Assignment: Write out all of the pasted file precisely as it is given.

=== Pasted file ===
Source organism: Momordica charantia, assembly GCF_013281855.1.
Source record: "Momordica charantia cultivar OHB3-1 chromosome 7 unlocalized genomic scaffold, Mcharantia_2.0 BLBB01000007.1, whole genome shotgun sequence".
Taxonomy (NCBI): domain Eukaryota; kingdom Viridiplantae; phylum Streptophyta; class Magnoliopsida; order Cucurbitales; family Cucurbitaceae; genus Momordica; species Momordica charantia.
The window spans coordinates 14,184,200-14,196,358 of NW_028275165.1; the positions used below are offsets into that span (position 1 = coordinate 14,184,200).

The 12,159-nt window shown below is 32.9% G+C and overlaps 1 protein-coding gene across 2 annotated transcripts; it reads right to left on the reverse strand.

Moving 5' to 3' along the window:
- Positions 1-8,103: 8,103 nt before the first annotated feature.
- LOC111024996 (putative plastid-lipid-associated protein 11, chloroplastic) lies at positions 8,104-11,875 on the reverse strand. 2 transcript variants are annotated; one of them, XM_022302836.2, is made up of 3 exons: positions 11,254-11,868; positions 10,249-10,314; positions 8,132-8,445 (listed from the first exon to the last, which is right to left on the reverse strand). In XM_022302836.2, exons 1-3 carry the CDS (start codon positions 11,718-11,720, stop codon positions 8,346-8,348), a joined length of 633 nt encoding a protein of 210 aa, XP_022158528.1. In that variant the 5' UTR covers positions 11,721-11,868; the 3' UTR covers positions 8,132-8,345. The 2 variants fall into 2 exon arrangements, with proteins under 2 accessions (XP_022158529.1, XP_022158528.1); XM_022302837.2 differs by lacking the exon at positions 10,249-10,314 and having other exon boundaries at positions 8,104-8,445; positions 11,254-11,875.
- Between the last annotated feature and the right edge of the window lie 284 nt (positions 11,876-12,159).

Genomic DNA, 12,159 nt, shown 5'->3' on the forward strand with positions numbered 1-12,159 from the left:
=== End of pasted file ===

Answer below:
Source organism: Momordica charantia, assembly GCF_013281855.1.
Source record: "Momordica charantia cultivar OHB3-1 chromosome 7 unlocalized genomic scaffold, Mcharantia_2.0 BLBB01000007.1, whole genome shotgun sequence".
Taxonomy (NCBI): domain Eukaryota; kingdom Viridiplantae; phylum Streptophyta; class Magnoliopsida; order Cucurbitales; family Cucurbitaceae; genus Momordica; species Momordica charantia.
The window spans coordinates 14,184,200-14,196,358 of NW_028275165.1; the positions used below are offsets into that span (position 1 = coordinate 14,184,200).

The 12,159-nt window shown below is 32.9% G+C and overlaps 1 protein-coding gene across 2 annotated transcripts; it reads right to left on the reverse strand.

Moving 5' to 3' along the window:
- Positions 1-8,103: 8,103 nt before the first annotated feature.
- LOC111024996 (putative plastid-lipid-associated protein 11, chloroplastic) lies at positions 8,104-11,875 on the reverse strand. 2 transcript variants are annotated; one of them, XM_022302836.2, is made up of 3 exons: positions 11,254-11,868; positions 10,249-10,314; positions 8,132-8,445 (listed from the first exon to the last, which is right to left on the reverse strand). In XM_022302836.2, exons 1-3 carry the CDS (start codon positions 11,718-11,720, stop codon positions 8,346-8,348), a joined length of 633 nt encoding a protein of 210 aa, XP_022158528.1. In that variant the 5' UTR covers positions 11,721-11,868; the 3' UTR covers positions 8,132-8,345. The 2 variants fall into 2 exon arrangements, with proteins under 2 accessions (XP_022158529.1, XP_022158528.1); XM_022302837.2 differs by lacking the exon at positions 10,249-10,314 and having other exon boundaries at positions 8,104-8,445; positions 11,254-11,875.
- Between the last annotated feature and the right edge of the window lie 284 nt (positions 11,876-12,159).

Genomic DNA, 12,159 nt, shown 5'->3' on the forward strand with positions numbered 1-12,159 from the left: